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Nov 22, 2009

Rimando denies Galaxy in penalty shootout to earn MVP

SEATTLE -- An L.A. Galaxy appearance in the MLS Cup final is extra time waiting to happen. And maybe a penalty-kick tiebreaker, too.

But it all worked out splendidly for Real Salt Lake, which took down the glamour guys from the Galaxy in the second MLS Cup final decided by penalty kicks.

The overachievers from one of the league's smallest markets overcame ample hardship thanks to superior fitness and, even more, to a goalkeeper who specializes in turning away spot shots. The Utah side also had just enough shooters able to be calm under pressure, as a blue-collar club with no real front-line international stars claimed a 5-4 edge in a tiebreaker that went seven shooters deep.

Real Salt Lake had landed in Sunday's final at Qwest Field thanks to last week's penalty-kick tiebreaker win in Chicago. For the final, extra time and penalty kicks were always going to favor the underdog side -- and RSL needed some kind of fortune leaning its way.

If manager Jason Kreis and his side of relatively anonymous toilers were already carrying the longer odds, things got considerably worse when RSL's midfield virtually disintegrated.

First, midfield creator Javier Morales crumbled beneath David Beckham's tough challenge and limped off with a knee sprain in the 22nd minute. Then, workhorse Will Johnson had to leave at halftime, with energy stores obviously running low due to a bout with food poisoning.

"Me and all the guys knew if it came to penalty kicks that we were confident," said match MVP Nick Rimando, who was named MVP for saving two of the Galaxy's seven shots. Landon Donovan also missed his attempt, but skied it high.

"Going back to last week, we handled business in Chicago," Rimando said. "But I really think we could have won this one in regulation."

Real Salt Lake certainly controlled the extra time, coming close to breaking through three or four times. Still, that it went 120 minutes and eventually needed to be decided by penalty kicks could hardly be called a remarkable surprise. This was the sixth MLS Cup final to go into extra time; the Galaxy has played in five of them.

Despite the lineup upheaval, Real was the better side after halftime, which is a little surprising considering the way things unfolded. Clint Mathis, not really a 90-minute guy anymore, and reservist Ned Grabavoy came in for the injured Morales and ill Johnson. Few would have predicted Mathis would play such a major role almost 10 years to the day from his last MLS Cup appearance. And who could have predicted that Grabavoy would make one of his longest appearances of the season?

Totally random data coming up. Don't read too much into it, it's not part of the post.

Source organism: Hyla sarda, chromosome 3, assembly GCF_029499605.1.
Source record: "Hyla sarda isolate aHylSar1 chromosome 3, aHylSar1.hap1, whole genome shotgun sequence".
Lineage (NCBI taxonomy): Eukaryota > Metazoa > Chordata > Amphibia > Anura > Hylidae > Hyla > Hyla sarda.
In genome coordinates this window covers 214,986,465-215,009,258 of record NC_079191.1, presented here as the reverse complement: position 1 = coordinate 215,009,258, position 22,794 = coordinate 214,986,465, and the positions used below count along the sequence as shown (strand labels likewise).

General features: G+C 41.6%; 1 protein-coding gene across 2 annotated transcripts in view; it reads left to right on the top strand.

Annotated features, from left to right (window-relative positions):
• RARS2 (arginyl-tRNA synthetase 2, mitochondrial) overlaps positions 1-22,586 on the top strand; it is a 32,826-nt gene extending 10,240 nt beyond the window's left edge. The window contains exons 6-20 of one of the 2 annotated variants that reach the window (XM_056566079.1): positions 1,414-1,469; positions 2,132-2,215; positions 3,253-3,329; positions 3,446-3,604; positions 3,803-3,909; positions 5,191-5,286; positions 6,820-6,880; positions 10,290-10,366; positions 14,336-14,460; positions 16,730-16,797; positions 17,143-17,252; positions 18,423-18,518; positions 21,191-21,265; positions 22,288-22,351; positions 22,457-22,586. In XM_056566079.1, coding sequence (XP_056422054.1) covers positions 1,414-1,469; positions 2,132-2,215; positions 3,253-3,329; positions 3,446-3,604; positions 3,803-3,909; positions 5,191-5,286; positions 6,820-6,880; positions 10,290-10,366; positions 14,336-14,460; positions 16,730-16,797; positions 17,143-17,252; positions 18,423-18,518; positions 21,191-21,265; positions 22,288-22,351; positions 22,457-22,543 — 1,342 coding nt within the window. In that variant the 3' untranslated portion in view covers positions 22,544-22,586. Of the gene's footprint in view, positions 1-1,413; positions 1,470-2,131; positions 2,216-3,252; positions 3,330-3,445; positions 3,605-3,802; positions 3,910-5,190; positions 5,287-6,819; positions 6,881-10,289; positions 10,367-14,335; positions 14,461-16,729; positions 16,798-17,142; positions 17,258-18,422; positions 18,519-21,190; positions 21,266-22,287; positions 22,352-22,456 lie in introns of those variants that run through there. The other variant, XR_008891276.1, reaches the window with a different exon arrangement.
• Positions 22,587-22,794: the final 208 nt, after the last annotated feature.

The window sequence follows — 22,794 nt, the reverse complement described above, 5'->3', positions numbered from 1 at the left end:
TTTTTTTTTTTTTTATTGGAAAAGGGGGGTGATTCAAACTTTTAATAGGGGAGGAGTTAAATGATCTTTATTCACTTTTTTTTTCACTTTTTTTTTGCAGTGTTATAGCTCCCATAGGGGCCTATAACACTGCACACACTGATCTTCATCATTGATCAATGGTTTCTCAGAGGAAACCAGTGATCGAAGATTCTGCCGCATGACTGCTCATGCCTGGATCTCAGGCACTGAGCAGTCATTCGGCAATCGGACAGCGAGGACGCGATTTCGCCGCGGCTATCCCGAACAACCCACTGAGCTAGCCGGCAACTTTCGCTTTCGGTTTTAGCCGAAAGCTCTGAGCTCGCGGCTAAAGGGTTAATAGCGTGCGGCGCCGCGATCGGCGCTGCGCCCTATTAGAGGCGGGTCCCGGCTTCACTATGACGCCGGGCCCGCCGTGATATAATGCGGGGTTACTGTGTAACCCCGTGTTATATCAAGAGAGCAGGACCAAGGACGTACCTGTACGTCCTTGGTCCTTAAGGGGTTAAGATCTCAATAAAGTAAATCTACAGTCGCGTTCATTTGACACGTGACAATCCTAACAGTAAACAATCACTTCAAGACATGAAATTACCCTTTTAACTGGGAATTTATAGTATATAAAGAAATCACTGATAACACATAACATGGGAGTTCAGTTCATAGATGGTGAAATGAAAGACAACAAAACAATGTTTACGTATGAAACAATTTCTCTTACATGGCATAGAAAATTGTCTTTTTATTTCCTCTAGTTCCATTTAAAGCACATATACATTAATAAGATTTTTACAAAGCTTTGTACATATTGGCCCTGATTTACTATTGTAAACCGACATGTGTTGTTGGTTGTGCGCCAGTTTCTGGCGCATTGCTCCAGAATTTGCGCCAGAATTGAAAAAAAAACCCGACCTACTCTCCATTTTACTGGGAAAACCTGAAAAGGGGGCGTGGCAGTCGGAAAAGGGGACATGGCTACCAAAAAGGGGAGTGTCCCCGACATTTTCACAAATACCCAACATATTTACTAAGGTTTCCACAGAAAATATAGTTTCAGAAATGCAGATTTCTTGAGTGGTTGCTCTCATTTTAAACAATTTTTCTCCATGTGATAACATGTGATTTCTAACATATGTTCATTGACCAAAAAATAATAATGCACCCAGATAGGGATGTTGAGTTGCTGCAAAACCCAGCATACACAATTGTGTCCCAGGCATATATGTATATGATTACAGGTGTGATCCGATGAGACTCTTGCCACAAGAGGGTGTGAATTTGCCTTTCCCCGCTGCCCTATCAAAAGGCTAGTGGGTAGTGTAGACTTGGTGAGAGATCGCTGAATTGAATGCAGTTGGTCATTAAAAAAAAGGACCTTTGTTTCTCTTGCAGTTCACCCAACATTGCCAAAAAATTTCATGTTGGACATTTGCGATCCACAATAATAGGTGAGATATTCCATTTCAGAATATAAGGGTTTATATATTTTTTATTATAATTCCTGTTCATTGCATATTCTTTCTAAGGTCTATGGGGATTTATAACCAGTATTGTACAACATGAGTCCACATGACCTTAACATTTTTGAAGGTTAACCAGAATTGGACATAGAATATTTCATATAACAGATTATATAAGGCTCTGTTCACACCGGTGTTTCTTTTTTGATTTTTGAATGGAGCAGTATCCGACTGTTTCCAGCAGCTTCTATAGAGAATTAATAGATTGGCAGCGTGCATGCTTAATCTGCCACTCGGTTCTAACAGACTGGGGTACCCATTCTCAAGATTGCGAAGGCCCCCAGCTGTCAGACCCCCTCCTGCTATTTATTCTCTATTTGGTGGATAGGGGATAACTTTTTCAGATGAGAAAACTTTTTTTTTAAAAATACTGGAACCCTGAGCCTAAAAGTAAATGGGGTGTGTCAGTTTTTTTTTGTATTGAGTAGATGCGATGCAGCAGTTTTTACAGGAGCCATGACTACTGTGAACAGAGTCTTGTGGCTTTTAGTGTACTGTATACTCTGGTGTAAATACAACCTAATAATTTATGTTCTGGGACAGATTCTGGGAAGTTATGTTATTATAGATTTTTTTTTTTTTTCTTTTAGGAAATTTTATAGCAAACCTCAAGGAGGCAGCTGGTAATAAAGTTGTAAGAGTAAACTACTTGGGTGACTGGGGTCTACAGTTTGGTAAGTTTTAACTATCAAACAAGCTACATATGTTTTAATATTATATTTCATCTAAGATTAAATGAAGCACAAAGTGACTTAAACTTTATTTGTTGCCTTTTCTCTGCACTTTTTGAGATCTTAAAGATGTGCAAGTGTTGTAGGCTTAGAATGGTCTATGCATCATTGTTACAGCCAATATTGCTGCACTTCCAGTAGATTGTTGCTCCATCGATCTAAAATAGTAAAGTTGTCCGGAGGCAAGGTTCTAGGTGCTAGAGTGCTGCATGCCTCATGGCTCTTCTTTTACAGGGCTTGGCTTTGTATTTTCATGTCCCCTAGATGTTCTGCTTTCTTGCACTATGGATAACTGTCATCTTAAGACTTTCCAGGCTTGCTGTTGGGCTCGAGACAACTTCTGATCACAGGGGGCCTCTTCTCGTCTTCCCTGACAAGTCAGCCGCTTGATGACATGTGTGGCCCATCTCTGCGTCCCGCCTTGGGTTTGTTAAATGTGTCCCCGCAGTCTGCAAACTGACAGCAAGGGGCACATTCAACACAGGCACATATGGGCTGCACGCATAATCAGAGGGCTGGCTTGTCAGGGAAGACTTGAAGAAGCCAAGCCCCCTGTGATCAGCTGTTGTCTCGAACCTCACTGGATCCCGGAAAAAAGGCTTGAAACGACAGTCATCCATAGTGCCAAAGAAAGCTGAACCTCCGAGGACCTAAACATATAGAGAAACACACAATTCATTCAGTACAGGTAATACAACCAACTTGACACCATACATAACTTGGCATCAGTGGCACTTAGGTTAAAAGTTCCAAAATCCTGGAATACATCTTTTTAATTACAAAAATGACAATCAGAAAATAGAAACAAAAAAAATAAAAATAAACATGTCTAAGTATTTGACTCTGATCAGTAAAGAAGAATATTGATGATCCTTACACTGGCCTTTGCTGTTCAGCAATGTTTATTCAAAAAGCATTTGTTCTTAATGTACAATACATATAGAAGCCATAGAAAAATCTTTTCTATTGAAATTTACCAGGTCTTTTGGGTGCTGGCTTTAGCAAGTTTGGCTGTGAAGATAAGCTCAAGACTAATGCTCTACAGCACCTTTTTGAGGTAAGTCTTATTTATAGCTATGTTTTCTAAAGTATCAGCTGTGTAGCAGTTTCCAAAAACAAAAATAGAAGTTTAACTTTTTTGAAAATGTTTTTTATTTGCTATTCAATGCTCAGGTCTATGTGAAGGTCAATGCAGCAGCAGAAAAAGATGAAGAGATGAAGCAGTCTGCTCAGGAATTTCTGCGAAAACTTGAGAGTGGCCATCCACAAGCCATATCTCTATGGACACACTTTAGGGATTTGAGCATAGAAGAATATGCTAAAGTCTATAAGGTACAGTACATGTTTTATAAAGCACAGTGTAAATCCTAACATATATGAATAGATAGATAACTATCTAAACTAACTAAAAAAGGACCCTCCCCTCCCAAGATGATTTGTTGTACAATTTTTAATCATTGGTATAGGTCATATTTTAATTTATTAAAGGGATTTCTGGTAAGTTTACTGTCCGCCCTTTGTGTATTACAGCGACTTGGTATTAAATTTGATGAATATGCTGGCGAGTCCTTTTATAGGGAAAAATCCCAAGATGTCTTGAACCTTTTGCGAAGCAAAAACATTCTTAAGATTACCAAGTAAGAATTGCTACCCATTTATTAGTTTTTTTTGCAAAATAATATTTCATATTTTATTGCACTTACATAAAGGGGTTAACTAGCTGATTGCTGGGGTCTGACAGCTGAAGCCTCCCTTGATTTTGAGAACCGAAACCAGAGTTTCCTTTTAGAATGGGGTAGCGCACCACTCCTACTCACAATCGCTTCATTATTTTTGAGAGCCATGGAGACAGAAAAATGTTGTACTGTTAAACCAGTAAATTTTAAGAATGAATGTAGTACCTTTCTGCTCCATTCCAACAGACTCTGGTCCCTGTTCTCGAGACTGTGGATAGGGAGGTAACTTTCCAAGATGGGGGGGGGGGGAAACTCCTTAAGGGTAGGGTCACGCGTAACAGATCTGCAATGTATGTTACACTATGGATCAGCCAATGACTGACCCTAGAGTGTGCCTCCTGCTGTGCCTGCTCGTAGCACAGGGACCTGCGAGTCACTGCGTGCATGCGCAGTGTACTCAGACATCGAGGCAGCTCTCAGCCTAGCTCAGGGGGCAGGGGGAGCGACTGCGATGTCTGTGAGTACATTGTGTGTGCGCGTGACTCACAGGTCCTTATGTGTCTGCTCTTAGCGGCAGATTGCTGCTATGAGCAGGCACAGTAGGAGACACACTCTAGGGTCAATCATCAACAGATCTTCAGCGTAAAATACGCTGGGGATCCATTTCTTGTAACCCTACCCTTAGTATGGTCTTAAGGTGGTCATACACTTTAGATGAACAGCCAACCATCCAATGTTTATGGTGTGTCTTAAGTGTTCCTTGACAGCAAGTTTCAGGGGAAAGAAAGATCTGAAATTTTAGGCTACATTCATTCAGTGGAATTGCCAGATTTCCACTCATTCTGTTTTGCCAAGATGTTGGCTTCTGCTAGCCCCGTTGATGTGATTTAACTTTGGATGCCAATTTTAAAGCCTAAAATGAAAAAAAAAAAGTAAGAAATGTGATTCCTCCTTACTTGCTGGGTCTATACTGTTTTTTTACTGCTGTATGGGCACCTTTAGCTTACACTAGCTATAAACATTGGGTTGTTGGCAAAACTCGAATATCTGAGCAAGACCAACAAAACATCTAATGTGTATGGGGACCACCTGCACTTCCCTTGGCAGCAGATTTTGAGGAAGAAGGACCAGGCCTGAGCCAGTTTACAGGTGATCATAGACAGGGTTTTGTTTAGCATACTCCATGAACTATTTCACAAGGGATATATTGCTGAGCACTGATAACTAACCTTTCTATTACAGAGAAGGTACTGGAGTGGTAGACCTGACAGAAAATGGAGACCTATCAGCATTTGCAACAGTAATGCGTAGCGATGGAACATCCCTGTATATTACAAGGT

"That's what's so gratifying, that we have had so some many people contribute," said Kreis, the fourth former MLS player to win a league crown as a head coach. He's also the youngest coach yet to claim one at age 36.

Not much went wrong for RSL in the second half, especially after Kreis encouraged his team at halftime to make the extra pass in midfield and remain patient. It worked perfectly as emerging striker Robbie Findley became increasingly dangerous. He supplied the critical equalizer and later calmly converted his tiebreaker chance. He surely would have been named MVP but for Rimando's ongoing heroics.

Center backs Nat Borchers and Jamison Olave muffled Galaxy striker Edson Buddle all night, and unheralded right back Robbie Russell matched Donovan's pace.

Still, suffice to say that the men of Utah would not have been in Major League Soccer's 14th title game if not for Rimando. He was superb last week in Chicago with three worthy saves, guiding the visitors to an upset over Cuauhtemoc Blanco and the Fire.

As for penalty kicks and the Galaxy, Rimando and RSL already had some serious hoodoo voodoo going against Los Angeles, and Donovan in particular. Donovan had taken 23 spot shots in his MLS career, including playoff contests. He had failed to convert only twice: once against Rimando and once against Jeff Cassar, who is now RSL's goalkeeper coach.

Rimando, who earned an MLS title with D.C. United back in 2004, saved Sunday off Jovan Kirovski and (a little too easily) off Buddle. But his encounter with Donovan was wrapped in the most intrigue; the Galaxy star is one of domestic soccer's top penalty-kick snipers and Rimando is one of the league's top stoppers on PKs.

Donovan, the Galaxy's fourth shooter, launched his tiebreaker attempt well into the chilly Seattle night. Was the Galaxy striker thinking about it all too much? Rimando shrugged off the notion of "being in Donovan's head."

"Landon's been in that position before, probably with more people in the stands than tonight," Rimando said. "I wanted to stay in the middle as long as I could because I knew he was going to look up. And he likes to go to the middle, high. I think just staying there that extra little bit kind of made him think a little bit. I think I was fortunate, because he usually buries those."

Steve Davis is a Dallas-based freelance writer who covers MLS for ESPNsoccernet. He also writes a blog, Dailysoccerfix.com, and can be reached at BigTexSoccer@yahoo.com.

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